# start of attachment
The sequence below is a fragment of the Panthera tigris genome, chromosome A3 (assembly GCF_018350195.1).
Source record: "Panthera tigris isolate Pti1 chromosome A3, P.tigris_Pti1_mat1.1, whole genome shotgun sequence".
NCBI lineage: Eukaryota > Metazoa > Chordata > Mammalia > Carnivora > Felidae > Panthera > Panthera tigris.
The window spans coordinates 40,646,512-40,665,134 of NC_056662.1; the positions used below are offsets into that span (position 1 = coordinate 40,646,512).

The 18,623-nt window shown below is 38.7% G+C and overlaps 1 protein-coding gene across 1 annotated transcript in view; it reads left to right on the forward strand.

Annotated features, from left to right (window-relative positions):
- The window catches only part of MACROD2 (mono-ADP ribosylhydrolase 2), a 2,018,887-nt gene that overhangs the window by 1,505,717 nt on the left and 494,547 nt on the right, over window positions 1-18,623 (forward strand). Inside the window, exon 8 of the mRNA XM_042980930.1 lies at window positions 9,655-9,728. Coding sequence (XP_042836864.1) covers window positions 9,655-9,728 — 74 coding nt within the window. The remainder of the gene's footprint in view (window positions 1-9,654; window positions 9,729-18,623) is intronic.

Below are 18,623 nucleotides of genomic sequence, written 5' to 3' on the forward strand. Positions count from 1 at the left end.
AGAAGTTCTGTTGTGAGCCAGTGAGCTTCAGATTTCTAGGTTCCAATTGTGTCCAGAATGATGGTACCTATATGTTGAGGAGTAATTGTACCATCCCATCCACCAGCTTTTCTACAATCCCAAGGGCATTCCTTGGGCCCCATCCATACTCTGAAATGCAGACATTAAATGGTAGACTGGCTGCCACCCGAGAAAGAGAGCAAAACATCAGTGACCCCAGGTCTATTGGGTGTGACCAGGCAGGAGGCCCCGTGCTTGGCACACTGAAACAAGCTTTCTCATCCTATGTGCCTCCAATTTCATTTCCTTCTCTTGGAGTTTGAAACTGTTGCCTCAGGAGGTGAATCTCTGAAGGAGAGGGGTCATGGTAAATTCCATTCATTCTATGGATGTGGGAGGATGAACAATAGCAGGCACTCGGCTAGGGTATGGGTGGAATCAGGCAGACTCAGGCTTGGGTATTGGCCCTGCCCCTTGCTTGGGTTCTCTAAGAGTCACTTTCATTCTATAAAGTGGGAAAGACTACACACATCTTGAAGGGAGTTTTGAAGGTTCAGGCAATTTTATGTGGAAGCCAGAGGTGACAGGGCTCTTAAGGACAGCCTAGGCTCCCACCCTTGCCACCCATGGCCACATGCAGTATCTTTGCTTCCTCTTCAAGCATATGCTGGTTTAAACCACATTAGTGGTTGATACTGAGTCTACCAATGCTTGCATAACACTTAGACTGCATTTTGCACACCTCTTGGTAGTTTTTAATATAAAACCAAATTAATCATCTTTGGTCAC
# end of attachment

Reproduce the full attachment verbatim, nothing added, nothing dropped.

The sequence below is a fragment of the Panthera tigris genome, chromosome A3 (assembly GCF_018350195.1).
Source record: "Panthera tigris isolate Pti1 chromosome A3, P.tigris_Pti1_mat1.1, whole genome shotgun sequence".
NCBI lineage: Eukaryota > Metazoa > Chordata > Mammalia > Carnivora > Felidae > Panthera > Panthera tigris.
The window spans coordinates 40,646,512-40,665,134 of NC_056662.1; the positions used below are offsets into that span (position 1 = coordinate 40,646,512).

The 18,623-nt window shown below is 38.7% G+C and overlaps 1 protein-coding gene across 1 annotated transcript in view; it reads left to right on the forward strand.

Annotated features, from left to right (window-relative positions):
- The window catches only part of MACROD2 (mono-ADP ribosylhydrolase 2), a 2,018,887-nt gene that overhangs the window by 1,505,717 nt on the left and 494,547 nt on the right, over window positions 1-18,623 (forward strand). Inside the window, exon 8 of the mRNA XM_042980930.1 lies at window positions 9,655-9,728. Coding sequence (XP_042836864.1) covers window positions 9,655-9,728 — 74 coding nt within the window. The remainder of the gene's footprint in view (window positions 1-9,654; window positions 9,729-18,623) is intronic.

Below are 18,623 nucleotides of genomic sequence, written 5' to 3' on the forward strand. Positions count from 1 at the left end.
AGAAGTTCTGTTGTGAGCCAGTGAGCTTCAGATTTCTAGGTTCCAATTGTGTCCAGAATGATGGTACCTATATGTTGAGGAGTAATTGTACCATCCCATCCACCAGCTTTTCTACAATCCCAAGGGCATTCCTTGGGCCCCATCCATACTCTGAAATGCAGACATTAAATGGTAGACTGGCTGCCACCCGAGAAAGAGAGCAAAACATCAGTGACCCCAGGTCTATTGGGTGTGACCAGGCAGGAGGCCCCGTGCTTGGCACACTGAAACAAGCTTTCTCATCCTATGTGCCTCCAATTTCATTTCCTTCTCTTGGAGTTTGAAACTGTTGCCTCAGGAGGTGAATCTCTGAAGGAGAGGGGTCATGGTAAATTCCATTCATTCTATGGATGTGGGAGGATGAACAATAGCAGGCACTCGGCTAGGGTATGGGTGGAATCAGGCAGACTCAGGCTTGGGTATTGGCCCTGCCCCTTGCTTGGGTTCTCTAAGAGTCACTTTCATTCTATAAAGTGGGAAAGACTACACACATCTTGAAGGGAGTTTTGAAGGTTCAGGCAATTTTATGTGGAAGCCAGAGGTGACAGGGCTCTTAAGGACAGCCTAGGCTCCCACCCTTGCCACCCATGGCCACATGCAGTATCTTTGCTTCCTCTTCAAGCATATGCTGGTTTAAACCACATTAGTGGTTGATACTGAGTCTACCAATGCTTGCATAACACTTAGACTGCATTTTGCACACCTCTTGGTAGTTTTTAATATAAAACCAAATTAATCATCTTTGGTCAC